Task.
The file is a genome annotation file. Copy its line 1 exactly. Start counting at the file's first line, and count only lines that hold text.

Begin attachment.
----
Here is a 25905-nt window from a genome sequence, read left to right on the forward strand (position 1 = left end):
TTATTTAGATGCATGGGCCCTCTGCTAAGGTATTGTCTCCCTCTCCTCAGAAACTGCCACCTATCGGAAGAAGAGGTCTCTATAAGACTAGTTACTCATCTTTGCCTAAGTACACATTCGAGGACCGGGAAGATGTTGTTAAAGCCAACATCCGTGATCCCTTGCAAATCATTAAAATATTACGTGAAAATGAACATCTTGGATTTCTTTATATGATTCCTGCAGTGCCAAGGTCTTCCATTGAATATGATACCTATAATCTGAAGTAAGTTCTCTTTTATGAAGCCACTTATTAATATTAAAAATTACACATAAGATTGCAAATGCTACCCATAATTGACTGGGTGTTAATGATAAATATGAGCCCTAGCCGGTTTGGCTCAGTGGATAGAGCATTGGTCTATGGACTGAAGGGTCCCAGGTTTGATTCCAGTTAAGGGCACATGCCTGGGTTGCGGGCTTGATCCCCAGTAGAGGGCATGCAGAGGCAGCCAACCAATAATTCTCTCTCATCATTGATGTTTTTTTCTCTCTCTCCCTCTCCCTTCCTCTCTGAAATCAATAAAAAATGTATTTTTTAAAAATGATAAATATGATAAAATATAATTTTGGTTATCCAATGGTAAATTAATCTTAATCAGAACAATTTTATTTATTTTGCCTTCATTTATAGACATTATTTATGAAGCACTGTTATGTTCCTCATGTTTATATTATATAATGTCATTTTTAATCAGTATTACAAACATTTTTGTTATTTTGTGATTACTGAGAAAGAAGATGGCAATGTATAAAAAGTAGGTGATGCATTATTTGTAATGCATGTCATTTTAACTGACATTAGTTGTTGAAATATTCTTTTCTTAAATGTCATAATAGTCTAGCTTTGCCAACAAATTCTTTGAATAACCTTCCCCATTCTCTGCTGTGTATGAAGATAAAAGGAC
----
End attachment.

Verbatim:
Here is a 25905-nt window from a genome sequence, read left to right on the forward strand (position 1 = left end):